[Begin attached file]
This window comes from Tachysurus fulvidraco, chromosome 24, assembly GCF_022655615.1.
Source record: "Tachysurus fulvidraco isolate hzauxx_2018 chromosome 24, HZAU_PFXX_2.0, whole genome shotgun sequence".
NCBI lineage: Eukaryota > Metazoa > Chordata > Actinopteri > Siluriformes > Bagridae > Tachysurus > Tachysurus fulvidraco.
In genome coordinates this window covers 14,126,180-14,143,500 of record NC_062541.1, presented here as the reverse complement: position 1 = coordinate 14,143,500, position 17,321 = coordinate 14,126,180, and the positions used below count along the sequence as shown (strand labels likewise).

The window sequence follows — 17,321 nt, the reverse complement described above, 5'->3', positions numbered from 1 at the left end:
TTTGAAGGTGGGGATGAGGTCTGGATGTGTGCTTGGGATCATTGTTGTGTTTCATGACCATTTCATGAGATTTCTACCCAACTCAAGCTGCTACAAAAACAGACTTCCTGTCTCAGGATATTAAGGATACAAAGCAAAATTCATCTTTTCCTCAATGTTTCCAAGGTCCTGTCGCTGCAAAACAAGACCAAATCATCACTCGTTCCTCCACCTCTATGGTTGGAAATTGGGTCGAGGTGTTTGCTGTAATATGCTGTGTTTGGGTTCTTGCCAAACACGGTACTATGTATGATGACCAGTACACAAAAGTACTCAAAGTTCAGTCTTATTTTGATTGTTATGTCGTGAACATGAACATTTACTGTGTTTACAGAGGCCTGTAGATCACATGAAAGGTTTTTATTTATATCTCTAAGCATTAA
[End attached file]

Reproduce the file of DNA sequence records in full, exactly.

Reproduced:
This window comes from Tachysurus fulvidraco, chromosome 24, assembly GCF_022655615.1.
Source record: "Tachysurus fulvidraco isolate hzauxx_2018 chromosome 24, HZAU_PFXX_2.0, whole genome shotgun sequence".
NCBI lineage: Eukaryota > Metazoa > Chordata > Actinopteri > Siluriformes > Bagridae > Tachysurus > Tachysurus fulvidraco.
In genome coordinates this window covers 14,126,180-14,143,500 of record NC_062541.1, presented here as the reverse complement: position 1 = coordinate 14,143,500, position 17,321 = coordinate 14,126,180, and the positions used below count along the sequence as shown (strand labels likewise).

The window sequence follows — 17,321 nt, the reverse complement described above, 5'->3', positions numbered from 1 at the left end:
TTTGAAGGTGGGGATGAGGTCTGGATGTGTGCTTGGGATCATTGTTGTGTTTCATGACCATTTCATGAGATTTCTACCCAACTCAAGCTGCTACAAAAACAGACTTCCTGTCTCAGGATATTAAGGATACAAAGCAAAATTCATCTTTTCCTCAATGTTTCCAAGGTCCTGTCGCTGCAAAACAAGACCAAATCATCACTCGTTCCTCCACCTCTATGGTTGGAAATTGGGTCGAGGTGTTTGCTGTAATATGCTGTGTTTGGGTTCTTGCCAAACACGGTACTATGTATGATGACCAGTACACAAAAGTACTCAAAGTTCAGTCTTATTTTGATTGTTATGTCGTGAACATGAACATTTACTGTGTTTACAGAGGCCTGTAGATCACATGAAAGGTTTTTATTTATATCTCTAAGCATTAA